Think of this new social contract as an invisible handshake -- an agreement to cooperate to seek a fair level of financial support to sustain future creation of desired services. That is based on rich, ongoing conversations about value. What value do I want from you? What value can you offer to me? What does it cost to produce? What outcomes can I achieve with it? How do we share fairly in the surplus? Instead of the old invisible hand that works across a market at a point in time, it is an agreement that works over the course of our relationship.

Modern behavioral economics sheds light on how this strategy leverages human nature.  People are not homo economicus, purely rational profit maximizers who will never pay any more than they have to.  Thousands of PWYW success stories and dozens of journal papers prove that people are homo reciprocans, driven to reciprocate fairness with fairness (and even altruism).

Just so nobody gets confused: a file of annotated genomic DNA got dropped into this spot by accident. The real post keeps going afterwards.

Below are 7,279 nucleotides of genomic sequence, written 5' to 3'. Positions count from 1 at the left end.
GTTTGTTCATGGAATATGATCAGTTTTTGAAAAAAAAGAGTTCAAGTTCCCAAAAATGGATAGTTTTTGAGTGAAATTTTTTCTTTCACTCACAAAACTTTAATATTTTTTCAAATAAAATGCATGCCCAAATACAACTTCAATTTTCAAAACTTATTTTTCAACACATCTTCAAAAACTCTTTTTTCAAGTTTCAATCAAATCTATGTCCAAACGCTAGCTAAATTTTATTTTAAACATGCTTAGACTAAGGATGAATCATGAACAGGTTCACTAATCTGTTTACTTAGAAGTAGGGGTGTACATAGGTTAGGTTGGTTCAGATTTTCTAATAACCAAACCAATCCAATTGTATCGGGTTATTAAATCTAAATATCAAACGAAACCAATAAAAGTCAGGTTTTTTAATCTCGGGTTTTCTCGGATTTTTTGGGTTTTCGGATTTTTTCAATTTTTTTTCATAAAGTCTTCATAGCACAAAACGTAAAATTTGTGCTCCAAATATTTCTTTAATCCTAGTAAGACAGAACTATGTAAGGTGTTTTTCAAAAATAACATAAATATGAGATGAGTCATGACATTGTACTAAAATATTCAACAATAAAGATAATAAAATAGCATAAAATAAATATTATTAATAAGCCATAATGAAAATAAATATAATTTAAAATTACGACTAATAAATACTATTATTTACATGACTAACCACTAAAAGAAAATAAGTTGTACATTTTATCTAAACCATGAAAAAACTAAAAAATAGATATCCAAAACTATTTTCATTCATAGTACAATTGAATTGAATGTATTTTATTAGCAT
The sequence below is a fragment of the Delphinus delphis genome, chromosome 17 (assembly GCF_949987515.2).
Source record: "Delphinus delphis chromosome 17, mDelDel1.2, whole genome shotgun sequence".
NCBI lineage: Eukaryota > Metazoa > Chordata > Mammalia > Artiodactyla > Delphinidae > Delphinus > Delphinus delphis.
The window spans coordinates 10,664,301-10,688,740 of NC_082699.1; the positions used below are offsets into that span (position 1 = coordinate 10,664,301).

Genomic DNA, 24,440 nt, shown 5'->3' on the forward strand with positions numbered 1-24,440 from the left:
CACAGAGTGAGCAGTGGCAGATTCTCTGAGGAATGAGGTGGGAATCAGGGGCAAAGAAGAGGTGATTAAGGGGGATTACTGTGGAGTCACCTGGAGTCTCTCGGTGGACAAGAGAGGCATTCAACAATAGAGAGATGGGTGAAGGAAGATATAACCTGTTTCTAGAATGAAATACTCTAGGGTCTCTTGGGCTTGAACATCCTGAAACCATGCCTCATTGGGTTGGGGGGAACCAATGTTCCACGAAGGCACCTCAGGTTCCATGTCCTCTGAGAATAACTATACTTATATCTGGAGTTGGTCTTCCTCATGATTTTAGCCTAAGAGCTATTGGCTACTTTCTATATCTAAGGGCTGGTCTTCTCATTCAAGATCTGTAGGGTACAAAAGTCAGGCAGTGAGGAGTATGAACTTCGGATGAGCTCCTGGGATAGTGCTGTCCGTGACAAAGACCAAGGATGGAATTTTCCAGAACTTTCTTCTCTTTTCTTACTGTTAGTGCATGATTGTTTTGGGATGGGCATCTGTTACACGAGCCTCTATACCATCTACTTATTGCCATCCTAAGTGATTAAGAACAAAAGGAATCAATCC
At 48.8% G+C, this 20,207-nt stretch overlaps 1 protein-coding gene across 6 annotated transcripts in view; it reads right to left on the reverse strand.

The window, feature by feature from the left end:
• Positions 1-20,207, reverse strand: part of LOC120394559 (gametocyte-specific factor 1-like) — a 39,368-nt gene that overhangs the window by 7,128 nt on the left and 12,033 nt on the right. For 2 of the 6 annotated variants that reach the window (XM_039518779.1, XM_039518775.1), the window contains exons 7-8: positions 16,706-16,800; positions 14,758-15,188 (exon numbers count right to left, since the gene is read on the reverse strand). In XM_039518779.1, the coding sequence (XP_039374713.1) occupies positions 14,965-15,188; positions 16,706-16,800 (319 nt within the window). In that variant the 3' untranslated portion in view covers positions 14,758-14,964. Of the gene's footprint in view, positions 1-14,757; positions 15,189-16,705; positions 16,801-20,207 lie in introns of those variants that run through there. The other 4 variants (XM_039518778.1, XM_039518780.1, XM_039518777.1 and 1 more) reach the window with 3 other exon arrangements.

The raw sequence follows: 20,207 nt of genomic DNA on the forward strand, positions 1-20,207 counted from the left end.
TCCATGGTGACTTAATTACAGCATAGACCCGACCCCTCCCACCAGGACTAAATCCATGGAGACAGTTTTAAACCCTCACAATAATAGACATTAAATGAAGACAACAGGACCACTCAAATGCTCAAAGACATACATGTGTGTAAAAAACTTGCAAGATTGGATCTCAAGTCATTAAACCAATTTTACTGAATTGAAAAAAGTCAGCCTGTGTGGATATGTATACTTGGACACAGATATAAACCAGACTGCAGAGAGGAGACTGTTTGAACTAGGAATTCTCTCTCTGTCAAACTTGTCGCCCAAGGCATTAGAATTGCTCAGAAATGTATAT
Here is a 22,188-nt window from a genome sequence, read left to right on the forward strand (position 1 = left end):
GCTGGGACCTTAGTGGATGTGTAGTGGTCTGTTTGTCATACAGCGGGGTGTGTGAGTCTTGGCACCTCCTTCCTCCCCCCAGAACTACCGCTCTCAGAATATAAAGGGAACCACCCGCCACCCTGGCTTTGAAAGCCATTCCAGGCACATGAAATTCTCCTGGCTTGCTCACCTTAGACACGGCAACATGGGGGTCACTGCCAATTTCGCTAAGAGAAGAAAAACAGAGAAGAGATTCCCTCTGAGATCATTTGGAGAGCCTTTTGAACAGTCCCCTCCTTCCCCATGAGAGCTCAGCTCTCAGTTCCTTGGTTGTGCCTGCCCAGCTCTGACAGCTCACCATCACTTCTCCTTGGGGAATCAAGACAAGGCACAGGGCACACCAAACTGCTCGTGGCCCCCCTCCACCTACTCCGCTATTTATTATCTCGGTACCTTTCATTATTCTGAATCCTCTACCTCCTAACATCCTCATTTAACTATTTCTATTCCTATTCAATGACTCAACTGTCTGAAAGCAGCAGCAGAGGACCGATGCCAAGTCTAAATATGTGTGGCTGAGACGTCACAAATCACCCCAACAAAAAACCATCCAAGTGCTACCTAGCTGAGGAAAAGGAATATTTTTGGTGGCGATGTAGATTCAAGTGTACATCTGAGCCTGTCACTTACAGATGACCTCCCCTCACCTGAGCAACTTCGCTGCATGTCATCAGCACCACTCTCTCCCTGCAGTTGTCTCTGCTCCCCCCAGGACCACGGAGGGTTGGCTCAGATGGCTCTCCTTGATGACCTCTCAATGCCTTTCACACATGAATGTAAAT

·         Behavioral economics also shows that people are not purely rational about risk. Set-price offers put consumers at risk.  Will I enjoy the product?  Will I use enough of my subscription services to be worth the cost? 
·         At the other extreme, purely voluntary donation or PWYW offers put providers at risk.  How many customers will underpay because they don’t perceive the value, or just don’t care?